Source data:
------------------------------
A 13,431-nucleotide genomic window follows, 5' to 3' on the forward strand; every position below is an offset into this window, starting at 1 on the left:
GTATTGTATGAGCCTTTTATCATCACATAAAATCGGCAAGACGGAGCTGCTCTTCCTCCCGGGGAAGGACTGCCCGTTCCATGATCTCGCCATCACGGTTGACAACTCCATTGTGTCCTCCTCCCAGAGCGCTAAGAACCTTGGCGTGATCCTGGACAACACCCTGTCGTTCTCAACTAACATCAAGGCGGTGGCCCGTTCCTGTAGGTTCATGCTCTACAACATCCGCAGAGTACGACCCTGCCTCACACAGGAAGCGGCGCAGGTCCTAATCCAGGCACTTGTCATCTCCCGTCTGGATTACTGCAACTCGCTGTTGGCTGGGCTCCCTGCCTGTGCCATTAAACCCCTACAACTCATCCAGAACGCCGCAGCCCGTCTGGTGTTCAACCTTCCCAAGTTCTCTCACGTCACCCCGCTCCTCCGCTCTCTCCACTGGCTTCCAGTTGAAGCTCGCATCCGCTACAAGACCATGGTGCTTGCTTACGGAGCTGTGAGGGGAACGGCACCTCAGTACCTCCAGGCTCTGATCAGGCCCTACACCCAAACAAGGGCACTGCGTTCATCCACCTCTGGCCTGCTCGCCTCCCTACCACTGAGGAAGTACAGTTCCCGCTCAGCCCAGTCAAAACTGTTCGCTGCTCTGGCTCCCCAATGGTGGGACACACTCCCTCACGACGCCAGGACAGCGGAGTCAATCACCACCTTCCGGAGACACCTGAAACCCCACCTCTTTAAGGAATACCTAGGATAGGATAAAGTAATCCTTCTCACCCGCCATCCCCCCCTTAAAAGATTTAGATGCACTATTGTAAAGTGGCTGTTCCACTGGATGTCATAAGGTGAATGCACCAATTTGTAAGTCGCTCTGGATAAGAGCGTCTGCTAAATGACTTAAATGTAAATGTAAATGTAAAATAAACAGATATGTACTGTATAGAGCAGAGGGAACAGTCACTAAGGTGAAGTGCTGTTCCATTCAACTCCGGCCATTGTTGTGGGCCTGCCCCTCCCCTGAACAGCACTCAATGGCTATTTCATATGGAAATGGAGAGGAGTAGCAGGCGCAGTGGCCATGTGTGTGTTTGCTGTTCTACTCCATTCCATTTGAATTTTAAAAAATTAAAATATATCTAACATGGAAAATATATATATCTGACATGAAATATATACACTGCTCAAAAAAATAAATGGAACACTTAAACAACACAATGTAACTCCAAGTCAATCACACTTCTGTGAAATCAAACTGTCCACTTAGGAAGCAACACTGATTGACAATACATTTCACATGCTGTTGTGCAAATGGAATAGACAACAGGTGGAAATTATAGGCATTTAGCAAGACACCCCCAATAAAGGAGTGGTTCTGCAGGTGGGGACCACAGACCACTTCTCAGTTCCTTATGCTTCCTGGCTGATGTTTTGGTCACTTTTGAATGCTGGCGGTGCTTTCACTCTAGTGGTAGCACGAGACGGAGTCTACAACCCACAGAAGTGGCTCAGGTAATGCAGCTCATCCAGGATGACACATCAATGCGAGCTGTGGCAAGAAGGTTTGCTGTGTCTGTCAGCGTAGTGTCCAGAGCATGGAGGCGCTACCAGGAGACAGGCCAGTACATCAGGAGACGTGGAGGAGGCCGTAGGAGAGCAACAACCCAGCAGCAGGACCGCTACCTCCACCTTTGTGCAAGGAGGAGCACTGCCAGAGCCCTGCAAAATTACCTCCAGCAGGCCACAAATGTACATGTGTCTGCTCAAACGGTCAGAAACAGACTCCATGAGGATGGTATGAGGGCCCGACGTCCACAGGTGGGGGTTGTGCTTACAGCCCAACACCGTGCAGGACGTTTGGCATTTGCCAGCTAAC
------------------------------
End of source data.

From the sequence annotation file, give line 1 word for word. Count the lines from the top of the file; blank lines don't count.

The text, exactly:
A 13,431-nucleotide genomic window follows, 5' to 3' on the forward strand; every position below is an offset into this window, starting at 1 on the left: